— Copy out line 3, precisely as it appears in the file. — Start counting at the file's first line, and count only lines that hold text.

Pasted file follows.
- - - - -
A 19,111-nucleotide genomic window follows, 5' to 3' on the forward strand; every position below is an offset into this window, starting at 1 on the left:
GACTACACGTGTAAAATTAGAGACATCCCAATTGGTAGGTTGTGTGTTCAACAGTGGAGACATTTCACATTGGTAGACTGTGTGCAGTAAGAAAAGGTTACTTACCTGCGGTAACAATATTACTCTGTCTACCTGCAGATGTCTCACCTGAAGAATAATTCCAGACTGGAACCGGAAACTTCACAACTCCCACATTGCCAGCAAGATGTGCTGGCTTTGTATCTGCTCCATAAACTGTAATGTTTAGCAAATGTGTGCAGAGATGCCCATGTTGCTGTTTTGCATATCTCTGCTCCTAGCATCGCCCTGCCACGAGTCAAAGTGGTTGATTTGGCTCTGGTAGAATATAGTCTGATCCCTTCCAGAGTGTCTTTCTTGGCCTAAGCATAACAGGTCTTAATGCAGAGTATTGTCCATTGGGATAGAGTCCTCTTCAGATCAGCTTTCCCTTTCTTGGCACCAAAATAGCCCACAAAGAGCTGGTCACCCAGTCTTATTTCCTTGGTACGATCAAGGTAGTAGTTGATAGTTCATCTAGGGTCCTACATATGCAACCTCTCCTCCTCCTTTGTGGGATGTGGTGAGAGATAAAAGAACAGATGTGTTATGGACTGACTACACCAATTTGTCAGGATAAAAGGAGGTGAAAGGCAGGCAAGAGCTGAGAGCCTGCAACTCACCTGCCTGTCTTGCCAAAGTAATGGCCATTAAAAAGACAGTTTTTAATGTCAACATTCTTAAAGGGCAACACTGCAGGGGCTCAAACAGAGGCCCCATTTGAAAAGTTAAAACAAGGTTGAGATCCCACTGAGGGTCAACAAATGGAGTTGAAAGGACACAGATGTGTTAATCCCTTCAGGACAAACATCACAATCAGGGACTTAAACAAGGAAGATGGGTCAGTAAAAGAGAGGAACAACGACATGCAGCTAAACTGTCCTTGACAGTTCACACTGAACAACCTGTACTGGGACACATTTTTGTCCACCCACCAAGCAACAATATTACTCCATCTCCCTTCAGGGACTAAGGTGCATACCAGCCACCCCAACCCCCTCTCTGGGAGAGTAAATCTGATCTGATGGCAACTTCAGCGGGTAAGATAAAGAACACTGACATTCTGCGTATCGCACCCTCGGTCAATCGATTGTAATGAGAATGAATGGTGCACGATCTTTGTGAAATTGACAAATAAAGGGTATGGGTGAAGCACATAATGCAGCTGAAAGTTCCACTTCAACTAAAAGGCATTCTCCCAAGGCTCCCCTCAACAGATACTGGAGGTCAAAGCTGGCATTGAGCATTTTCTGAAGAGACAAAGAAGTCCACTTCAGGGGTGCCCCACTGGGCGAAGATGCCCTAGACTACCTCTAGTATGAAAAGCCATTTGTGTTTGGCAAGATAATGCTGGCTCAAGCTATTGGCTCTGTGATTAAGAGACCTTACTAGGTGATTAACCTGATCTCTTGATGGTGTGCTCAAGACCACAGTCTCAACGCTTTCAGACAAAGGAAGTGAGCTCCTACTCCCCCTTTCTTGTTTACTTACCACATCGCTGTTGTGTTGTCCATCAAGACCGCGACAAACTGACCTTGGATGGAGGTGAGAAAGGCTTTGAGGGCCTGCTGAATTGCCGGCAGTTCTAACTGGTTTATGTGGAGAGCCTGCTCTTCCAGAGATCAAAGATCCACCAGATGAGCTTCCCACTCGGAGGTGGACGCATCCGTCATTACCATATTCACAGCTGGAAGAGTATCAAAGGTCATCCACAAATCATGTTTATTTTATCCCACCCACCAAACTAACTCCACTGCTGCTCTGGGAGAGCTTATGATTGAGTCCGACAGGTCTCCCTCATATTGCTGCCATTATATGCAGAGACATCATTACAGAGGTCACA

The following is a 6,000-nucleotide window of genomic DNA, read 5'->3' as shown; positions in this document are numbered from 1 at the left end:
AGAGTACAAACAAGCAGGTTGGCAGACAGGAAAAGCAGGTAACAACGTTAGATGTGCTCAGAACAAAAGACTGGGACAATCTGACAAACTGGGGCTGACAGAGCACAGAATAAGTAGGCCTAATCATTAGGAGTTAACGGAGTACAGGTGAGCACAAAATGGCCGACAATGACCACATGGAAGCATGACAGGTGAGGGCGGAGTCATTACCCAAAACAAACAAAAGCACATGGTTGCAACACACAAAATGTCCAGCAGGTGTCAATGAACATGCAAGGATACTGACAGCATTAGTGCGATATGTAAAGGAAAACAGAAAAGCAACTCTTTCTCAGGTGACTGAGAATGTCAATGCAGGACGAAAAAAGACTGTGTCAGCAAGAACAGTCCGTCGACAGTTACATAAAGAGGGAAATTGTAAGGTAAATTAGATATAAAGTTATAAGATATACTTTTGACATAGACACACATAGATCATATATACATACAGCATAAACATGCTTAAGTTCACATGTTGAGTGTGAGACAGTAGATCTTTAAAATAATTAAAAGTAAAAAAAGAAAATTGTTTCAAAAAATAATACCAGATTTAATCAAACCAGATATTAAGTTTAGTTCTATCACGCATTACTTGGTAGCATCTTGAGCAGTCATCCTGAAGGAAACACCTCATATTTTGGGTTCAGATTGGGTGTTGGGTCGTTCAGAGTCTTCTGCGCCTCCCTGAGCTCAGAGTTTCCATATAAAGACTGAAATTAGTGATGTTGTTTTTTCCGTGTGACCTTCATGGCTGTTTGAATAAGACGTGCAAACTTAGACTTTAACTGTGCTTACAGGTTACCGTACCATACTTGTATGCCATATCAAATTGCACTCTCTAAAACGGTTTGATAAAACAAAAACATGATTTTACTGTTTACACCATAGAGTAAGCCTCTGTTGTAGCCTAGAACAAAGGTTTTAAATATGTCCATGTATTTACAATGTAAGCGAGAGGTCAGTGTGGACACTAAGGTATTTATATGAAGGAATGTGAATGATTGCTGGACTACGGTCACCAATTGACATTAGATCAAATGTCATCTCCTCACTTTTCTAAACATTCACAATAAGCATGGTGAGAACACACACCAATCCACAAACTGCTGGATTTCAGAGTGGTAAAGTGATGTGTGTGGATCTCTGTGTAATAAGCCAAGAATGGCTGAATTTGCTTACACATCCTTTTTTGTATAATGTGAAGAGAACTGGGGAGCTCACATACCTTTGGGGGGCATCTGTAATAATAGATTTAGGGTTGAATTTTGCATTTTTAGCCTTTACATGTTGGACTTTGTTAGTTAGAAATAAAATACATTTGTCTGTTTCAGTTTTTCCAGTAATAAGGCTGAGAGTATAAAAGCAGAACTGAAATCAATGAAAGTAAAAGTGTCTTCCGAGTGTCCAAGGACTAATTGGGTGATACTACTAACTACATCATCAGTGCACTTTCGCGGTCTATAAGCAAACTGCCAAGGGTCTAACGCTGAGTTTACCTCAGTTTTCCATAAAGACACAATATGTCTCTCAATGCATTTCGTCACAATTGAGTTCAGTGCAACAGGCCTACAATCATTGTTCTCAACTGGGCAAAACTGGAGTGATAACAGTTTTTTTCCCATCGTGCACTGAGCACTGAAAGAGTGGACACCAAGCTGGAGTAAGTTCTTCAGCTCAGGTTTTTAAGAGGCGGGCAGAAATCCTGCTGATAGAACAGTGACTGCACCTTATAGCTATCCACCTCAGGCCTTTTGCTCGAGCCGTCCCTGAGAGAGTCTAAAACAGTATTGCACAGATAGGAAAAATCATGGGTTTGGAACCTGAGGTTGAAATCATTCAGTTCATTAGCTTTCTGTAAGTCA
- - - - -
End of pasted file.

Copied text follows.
The following is a 6,000-nucleotide window of genomic DNA, read 5'->3' as shown; positions in this document are numbered from 1 at the left end: